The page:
What’s the Idea?
Get the whole family together – go bug hunting and search for some creepy crawlies.
What’s the story
Bug hunting is a fun activity enjoyed by the full family. Well, maybe not everyone in my family. My mum is terrified of every insect out there!
This summer the biennial National Insect Week takes place.
Not only that, but the annual Great Bug Hunt competition is also upon us.
The Royal Entomological Society organises National Insect Week (22nd to 28th June) every second year.
People of all ages are encouraged to discover more about insects.
The Great Bug Hunt is an annual competition held each year for kids and is split into 4 categories, with each one winning a prize.
Many people go bug hunting throughout the year as a hobby and you can too!
Make a bug hotel for your newfound friends!
People should do this because…?
Scientists estimate there are 1.4 billion insects for every person on the planet.
Without insects, the world would be in a bad way, despite some people finding their skin crawl when they think of them.
Insects are the cogs that keep the Earth turning and bug hunting is important to keep track of any changes to their population.
Why We Need Bugs
- The Food Chain
Bugs are a food source for several different species, including humans.
It would be devastating if insects were to vastly reduce in numbers. This would cause a domino effect.
Not only would fish, birds and amphibians become extinct, but a large proportion of the human population would die off.
Insects are the cleaners of the planet. Without them eating and absorbing dead animals we would be living in a very smelly environment!
They also consume dead trees and leaves, among other things. Insects are, in effect, recycling the material.
Insects are vital for our plants.
Approximately 75% of the world’s flowers depend on insects to pollinate other flowers for fertilisation.
Believe it or not, bees aren’t the main pollinator in the insect world. Beetles are. It’s estimated that they pollinate 88% of all plants.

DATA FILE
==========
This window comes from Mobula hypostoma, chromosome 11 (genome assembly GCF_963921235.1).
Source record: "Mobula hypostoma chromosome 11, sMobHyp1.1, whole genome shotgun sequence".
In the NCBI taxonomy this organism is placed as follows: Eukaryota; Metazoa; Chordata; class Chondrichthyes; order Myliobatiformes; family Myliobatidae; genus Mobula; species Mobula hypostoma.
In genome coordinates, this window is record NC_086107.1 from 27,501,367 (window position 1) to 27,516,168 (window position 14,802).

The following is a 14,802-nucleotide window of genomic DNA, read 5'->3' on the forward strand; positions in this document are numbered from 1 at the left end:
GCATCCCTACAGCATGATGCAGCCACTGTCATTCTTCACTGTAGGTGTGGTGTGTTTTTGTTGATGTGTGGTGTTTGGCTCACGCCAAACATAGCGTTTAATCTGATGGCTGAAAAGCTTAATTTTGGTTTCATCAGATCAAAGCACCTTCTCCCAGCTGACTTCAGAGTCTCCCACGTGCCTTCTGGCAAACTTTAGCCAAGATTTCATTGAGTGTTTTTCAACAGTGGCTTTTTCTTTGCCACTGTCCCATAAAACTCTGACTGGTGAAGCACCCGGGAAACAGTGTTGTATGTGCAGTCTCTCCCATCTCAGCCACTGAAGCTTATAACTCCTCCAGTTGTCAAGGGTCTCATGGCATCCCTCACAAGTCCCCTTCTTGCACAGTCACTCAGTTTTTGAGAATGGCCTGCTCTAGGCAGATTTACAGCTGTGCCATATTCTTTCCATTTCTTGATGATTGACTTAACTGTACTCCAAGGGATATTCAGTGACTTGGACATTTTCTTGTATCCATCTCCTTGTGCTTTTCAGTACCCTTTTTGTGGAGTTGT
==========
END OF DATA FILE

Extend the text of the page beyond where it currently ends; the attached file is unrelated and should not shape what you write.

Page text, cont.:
America relies on the pollination of plants to produce $20 billion worth of products every year.
- Pest Control
Believe it or not, less than 0.5% of insects are deemed pests. They are usually preyed upon by other insects.
Humans have used this to their advantage. For example, ladybirds are used by farmers to control aphids which destroy their crops.
Bug hunting is important, as it not only gives us an idea of the population of the bugs counted but the predators as well.
They say silk has been used by the Chinese for over 30,000 years.
The silkworm is the primary source.
They weave this amazing fibre for their cocoon.
A 100-metre single thread is made.
Silkworms do this by spinning over 300,000 times in a few days!
How do you do it?
Bug hunting requires nothing more than some old fashioned detective work.
Search out the bugs, identify them and take some notes.
Sketch or take a pic with your phone or camera.
Bug Hunting – Where to Look?
- Check under rocks
- Peek in old decaying trees
- Bushes and hedges
- The loft/ basement
The Great Bug Hunt 2020
Get the kids involved in this competition. There are 4 age categories:
- 3-5 years
- 5-7 years
- 7-9 years
- 9-11 years
Find out more info here: http://www.schoolscience.co.uk/bughunt
National Insect Week
Get involved in this activity and learn more about insects, no matter your age.
If you don’t want to go bug hunting you can still get involved by reading books or watching documentaries.
Find out more on their website: www.nationalinsectweek.co.uk
Stuff you may need
- Clear plastic box
- Insect identification book
- Bug hunting kit for kids that includes everything needed